The panel also concluded that it would have been helpful for police to offer “public condemnation of the death of George Floyd” —
Most Panelists did not consider public condemnation of the death of George Floyd to be an act that would “ridicule the Department, its employees or other law enforcement agencies.” The Panel felt that “taking a knee” or standing publicly against police brutality, as Mayor Durkan, Chief Best and other SPD leaders stated, was a show of support for fair and just policing, and something SPD officers should do without reservation. In fact, the willingness of SPD officers to acknowledge the will of the crowd might have been viewed as an important co-operative perspective to address the crowd’s anti-police frustration. However, SPD officers at “street level” during the days reviewed by the Panel were not given express guidance on this point.
“Without clear guidance from SPD leadership on why these protests were different, and knowing they were likely being recorded by hundreds of cell phones at all times during the protests, officers overwhelmingly chose to follow the existing policy of content neutrality rather than share their feelings of support for the protesters’ activities,” the report reads. “The Panel’s judgment was that in these early days of the protests, many in the crowd seemed to interpret the officers’ silence as an alignment with, or at least a refusal to refute, the police brutality that was the source of the protest. As a result, the silence of officers likely escalated tensions overall.”
And the SPD officers who did talk with protesters? Many of them did more harm than good:
SPD acknowledges and accepts this responsibility, and it is an existing policy that “any time employees represent [SPD] or identify themselves as police officers or Department employees, they will not use profanity directed as an insult or any language that is derogatory, contemptuous, or disrespectful toward any person,”25 regardless of the behavior that a community member is exhibiting. Despite this, Panelists witnessed numerous instances in which this policy was not followed.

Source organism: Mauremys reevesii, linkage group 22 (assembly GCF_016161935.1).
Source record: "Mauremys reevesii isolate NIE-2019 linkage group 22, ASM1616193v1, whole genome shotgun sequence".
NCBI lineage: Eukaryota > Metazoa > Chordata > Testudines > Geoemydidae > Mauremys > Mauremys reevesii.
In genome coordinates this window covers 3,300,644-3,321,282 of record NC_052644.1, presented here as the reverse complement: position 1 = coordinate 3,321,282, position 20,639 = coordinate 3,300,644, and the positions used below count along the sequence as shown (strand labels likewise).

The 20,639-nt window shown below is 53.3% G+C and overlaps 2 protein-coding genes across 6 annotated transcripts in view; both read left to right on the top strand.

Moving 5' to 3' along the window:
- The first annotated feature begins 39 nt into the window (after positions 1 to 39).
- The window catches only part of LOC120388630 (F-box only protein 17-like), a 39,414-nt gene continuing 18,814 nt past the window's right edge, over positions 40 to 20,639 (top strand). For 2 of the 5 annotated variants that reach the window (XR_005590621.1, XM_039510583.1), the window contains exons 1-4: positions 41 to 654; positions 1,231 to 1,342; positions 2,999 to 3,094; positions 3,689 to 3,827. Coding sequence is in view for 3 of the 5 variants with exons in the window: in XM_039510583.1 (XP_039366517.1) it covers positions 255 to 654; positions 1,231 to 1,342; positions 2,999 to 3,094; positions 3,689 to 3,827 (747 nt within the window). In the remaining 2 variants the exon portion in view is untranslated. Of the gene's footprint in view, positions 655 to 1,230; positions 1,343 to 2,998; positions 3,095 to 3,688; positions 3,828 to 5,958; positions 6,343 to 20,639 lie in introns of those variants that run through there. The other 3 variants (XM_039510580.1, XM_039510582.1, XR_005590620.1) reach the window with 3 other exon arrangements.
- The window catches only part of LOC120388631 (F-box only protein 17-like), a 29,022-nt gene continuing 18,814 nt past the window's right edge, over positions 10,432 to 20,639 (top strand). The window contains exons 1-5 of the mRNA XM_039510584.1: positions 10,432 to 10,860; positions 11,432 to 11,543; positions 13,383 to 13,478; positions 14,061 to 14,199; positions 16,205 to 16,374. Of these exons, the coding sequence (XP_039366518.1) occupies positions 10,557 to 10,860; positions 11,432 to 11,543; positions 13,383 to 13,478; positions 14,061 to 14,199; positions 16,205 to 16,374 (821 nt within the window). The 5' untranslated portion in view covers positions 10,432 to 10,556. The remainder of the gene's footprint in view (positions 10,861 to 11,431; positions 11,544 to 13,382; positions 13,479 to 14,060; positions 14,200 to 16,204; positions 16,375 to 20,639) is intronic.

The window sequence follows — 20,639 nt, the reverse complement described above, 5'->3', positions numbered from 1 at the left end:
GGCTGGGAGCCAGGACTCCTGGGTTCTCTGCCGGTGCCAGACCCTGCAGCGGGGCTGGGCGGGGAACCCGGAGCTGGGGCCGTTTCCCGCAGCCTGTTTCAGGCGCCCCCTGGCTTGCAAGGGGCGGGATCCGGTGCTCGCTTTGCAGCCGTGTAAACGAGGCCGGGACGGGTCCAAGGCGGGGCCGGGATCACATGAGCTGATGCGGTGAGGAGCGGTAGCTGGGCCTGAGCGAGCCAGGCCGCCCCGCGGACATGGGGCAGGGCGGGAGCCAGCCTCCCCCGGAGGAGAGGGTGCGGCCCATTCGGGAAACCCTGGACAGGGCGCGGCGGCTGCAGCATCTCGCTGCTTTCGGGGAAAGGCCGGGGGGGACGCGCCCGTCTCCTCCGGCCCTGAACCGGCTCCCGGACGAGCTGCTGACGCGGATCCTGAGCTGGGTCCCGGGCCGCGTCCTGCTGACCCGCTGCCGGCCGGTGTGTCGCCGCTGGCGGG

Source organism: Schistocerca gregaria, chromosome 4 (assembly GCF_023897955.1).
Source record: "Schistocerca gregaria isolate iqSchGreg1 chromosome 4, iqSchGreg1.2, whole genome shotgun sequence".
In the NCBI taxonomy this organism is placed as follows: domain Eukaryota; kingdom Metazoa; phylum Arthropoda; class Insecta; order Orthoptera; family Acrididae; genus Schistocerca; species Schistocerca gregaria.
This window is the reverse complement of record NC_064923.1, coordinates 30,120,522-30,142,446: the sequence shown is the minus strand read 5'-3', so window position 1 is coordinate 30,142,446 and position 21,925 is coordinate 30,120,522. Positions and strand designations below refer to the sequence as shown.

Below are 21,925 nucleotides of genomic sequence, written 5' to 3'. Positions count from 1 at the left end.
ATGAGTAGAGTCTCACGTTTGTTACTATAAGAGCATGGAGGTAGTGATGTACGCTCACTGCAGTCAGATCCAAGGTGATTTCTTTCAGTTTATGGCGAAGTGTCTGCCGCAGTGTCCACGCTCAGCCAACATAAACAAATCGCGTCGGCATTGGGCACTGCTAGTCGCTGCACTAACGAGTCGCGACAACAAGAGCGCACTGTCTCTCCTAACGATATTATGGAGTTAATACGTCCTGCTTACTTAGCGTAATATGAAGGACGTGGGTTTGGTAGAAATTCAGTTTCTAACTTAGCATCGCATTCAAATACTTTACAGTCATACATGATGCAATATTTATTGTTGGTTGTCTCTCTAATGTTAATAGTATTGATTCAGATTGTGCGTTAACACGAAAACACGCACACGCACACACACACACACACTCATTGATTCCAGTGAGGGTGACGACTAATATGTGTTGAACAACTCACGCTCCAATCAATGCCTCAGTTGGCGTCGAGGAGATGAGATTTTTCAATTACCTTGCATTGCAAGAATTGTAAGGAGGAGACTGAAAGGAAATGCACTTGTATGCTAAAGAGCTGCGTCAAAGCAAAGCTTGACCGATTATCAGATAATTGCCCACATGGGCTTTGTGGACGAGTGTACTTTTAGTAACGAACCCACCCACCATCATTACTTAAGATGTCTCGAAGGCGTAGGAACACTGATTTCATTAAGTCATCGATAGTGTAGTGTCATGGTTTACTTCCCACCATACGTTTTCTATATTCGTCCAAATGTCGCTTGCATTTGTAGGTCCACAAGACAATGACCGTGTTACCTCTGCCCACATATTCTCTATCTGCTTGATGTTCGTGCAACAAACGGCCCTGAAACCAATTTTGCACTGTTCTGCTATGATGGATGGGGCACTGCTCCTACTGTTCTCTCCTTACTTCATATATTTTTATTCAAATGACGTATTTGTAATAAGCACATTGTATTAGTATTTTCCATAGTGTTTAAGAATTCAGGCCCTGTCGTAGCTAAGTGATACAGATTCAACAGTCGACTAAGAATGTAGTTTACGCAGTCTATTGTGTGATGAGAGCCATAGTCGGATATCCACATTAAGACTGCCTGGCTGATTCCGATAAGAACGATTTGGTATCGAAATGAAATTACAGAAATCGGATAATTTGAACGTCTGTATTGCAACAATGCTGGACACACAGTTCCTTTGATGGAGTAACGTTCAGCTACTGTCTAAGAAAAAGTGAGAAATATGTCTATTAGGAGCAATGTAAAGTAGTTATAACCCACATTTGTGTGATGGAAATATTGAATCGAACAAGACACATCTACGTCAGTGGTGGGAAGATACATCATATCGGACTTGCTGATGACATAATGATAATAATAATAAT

The report includes analysis from Professor Clifford Stott, an expert in crowd psychology and “policing in the global arena.”
The panel behind the 110-page report included Lisa Judge, head of the Inspector General’s office, and community representatives including Dona Moodie, Executive Director, Capitol Hill EcoDistrict and owner of Marjorie restaurant at 14th and Union, Maurice Washington, social activist and co-founder United Family, Friends and Neighbors, and Sophia Benalfew, Executive Director, Ethiopian Community in Seattle.
Representatives from SPD included Lt. John Brooks, and Assistant Chief Thomas Mahaffey. CHS reported on Mahaffey’s role in the decision to abandon the East Precinct, here.
“Principles” of the OIG panel process included “no assignation of individual blame,” the report notes.
In her letter introducing the report, Inspector General Judge says the report should set the groundwork for changes in laws and policies around SPD and the city’s response to future protests.
“I hope this collective body of work leads to a fuller understanding of what took place last summer—and a deeper understanding of how we can collectively move forward,” Judge writes.
NEWS FOR ALL -- KEEP CHS PAYWALL-FREE
Give CHS a buck and support local journalism dedicated to your neighborhood. SUBSCRIBE HERE. Become a subscriber at $1/$5/$10 a month to help CHS provide community news with no paywall. You can also sign up for a one-time annual payment.